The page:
The Academy of Motion Pictures Arts & Sciences (A.M.P.A.S.) recognized PDI’s proprietary animation system with an Oscar, a technical achievement award in 1997. PDI R&D team-member, Nick Foster, was awarded a 1998 A.M.P.A.S. technical achievement certificate for his development of software tools built to simulate water and fluid.

 

 

 

 

Customizable television network promotional spots were a staple for graphics production companies in the 1980s, including this PDI graphic produced for CBS

Movie 6.31 PDI Morphing

Famous morphing process produced by PDI for the Michael Jackson Black or White video.
https://www.youtube.com/watch?v=0b1_4NI3XIM

PDI Ad from 1984 Computer Pictures Magazine

 

Movie 6.32 Pacific Data Images demo (1983)
https://www.youtube.com/watch?v=b0cHnFxxLC4

Movie 6.33 Locomotion
http://www.youtube.com/watch?v=468W7XW4Kpg

Movie 6.34 Chromosaurus (1985)
http://www.youtube.com/watch?v=HOUYSLStGak

Movie 6.35 Jim Henson demonstrates the Waldo system and Waldo C. Graphic
https://www.youtube.com/watch?v=dP6TUB7KQc4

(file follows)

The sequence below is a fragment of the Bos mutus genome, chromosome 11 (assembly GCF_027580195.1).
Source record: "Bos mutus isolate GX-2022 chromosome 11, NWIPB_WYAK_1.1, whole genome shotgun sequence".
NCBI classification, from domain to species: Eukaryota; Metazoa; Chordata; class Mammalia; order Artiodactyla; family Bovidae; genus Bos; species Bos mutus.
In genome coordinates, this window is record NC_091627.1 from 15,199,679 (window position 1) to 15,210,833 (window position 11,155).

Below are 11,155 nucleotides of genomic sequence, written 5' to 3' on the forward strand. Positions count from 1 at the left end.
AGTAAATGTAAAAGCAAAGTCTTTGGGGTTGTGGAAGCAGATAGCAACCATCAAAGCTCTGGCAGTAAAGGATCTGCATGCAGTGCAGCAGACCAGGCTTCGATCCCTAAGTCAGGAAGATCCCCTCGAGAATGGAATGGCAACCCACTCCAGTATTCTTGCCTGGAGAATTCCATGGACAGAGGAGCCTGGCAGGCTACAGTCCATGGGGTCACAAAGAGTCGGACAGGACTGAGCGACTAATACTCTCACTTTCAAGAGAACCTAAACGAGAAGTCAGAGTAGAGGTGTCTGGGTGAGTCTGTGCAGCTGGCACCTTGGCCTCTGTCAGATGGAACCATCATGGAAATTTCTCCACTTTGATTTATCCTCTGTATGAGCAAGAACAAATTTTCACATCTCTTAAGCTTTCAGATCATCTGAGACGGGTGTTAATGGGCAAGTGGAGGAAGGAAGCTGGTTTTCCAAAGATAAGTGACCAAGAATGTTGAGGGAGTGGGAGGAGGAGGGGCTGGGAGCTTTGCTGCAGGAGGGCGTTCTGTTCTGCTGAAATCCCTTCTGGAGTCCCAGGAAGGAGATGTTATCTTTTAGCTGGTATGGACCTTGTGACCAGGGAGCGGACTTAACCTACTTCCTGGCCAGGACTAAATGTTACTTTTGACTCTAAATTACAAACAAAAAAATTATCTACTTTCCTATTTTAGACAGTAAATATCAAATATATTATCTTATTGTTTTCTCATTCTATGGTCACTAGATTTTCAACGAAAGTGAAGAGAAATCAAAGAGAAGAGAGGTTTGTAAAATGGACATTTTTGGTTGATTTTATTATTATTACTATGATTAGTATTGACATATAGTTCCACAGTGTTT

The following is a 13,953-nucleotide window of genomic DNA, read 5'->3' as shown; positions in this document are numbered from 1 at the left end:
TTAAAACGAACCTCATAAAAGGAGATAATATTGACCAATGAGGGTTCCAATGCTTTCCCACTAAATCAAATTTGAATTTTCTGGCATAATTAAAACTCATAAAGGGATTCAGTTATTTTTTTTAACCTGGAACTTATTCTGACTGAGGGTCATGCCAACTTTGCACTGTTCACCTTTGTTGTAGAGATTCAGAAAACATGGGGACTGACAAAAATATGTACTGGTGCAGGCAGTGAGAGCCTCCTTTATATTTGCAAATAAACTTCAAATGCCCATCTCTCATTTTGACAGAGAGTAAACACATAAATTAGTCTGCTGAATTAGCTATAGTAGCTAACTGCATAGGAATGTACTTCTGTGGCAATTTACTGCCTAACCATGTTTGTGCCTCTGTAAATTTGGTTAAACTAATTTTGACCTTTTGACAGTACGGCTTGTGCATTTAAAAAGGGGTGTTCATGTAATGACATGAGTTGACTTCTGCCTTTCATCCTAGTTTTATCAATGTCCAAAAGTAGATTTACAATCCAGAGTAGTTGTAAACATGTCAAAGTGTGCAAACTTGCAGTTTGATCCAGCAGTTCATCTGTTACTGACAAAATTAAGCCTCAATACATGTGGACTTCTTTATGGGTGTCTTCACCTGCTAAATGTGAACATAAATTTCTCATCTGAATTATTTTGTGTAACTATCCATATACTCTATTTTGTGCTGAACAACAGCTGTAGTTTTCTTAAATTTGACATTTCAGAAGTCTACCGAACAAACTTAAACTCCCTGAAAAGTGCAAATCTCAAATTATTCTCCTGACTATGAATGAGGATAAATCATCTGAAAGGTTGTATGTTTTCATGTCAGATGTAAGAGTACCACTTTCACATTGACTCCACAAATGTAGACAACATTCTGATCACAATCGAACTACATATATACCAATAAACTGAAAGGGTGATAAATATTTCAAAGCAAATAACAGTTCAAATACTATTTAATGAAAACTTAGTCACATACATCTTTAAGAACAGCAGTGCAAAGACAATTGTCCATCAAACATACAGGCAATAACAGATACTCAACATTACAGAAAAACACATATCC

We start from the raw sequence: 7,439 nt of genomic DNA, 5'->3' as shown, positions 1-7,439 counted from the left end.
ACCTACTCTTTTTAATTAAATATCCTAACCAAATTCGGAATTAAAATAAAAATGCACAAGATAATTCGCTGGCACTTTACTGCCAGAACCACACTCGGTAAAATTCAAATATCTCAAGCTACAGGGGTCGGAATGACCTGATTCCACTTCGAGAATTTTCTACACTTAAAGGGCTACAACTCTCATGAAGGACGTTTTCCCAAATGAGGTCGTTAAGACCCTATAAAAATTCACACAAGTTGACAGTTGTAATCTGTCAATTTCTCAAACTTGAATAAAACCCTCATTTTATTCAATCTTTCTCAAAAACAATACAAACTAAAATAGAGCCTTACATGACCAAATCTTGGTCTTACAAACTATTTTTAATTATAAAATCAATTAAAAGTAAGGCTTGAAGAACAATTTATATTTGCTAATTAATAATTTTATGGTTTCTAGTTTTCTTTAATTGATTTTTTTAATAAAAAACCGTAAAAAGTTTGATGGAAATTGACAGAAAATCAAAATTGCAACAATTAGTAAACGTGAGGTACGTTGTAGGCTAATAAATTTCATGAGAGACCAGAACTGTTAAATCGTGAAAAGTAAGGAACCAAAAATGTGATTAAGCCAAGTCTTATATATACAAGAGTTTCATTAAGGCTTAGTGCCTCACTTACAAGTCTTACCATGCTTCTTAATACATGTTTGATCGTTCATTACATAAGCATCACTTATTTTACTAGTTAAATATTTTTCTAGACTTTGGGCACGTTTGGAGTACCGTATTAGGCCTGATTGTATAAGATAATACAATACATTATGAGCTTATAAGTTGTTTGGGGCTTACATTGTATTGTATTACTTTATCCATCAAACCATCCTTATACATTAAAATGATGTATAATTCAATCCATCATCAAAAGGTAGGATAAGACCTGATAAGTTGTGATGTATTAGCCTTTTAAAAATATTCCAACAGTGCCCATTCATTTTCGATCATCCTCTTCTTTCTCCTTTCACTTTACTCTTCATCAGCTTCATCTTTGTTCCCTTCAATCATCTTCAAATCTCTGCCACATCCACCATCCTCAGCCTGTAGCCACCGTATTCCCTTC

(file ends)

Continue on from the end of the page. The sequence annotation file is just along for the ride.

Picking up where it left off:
Movie 6.36 Richard Chuang presents the 25 year history (1 hour)
http://www.youtube.com/watch?v=cQkEA62KWQQ

In November of 1998, Pixar released their hit movie about ants, called A Bug’s Life. But a little more than a month earlier, Dreamworks released their ants movie, called Antz (produced by PDI). As was often the case in the CGI world in the 1980s and 1990s, PDI and Pixar people were friends and healthy rivals, even co-sponsoring a famous party at the annual SIGGRAPH conference. So it seemed like more than coincidence that these two studios released a movie about ants at the same time. Peter Burrows of BusinessWeek writes about the ensuing controversy in his article Antz: vs Bugs: The Inside Story of How Dreamworks Beat Pixar to the Screen in the November 1998 issue.[3]

 

 


  1. Harry Marks is an award-winning broadcast designer and co-founder with Richard Saul Wurman of the Technology, Education and Design (TED) Conferences,or TED talks. He was the producer for films such as  Mad Dogs and Englishmen, and was widely known for his work with ABC television. The Monterey Herald reviewed his career in an article in 2013.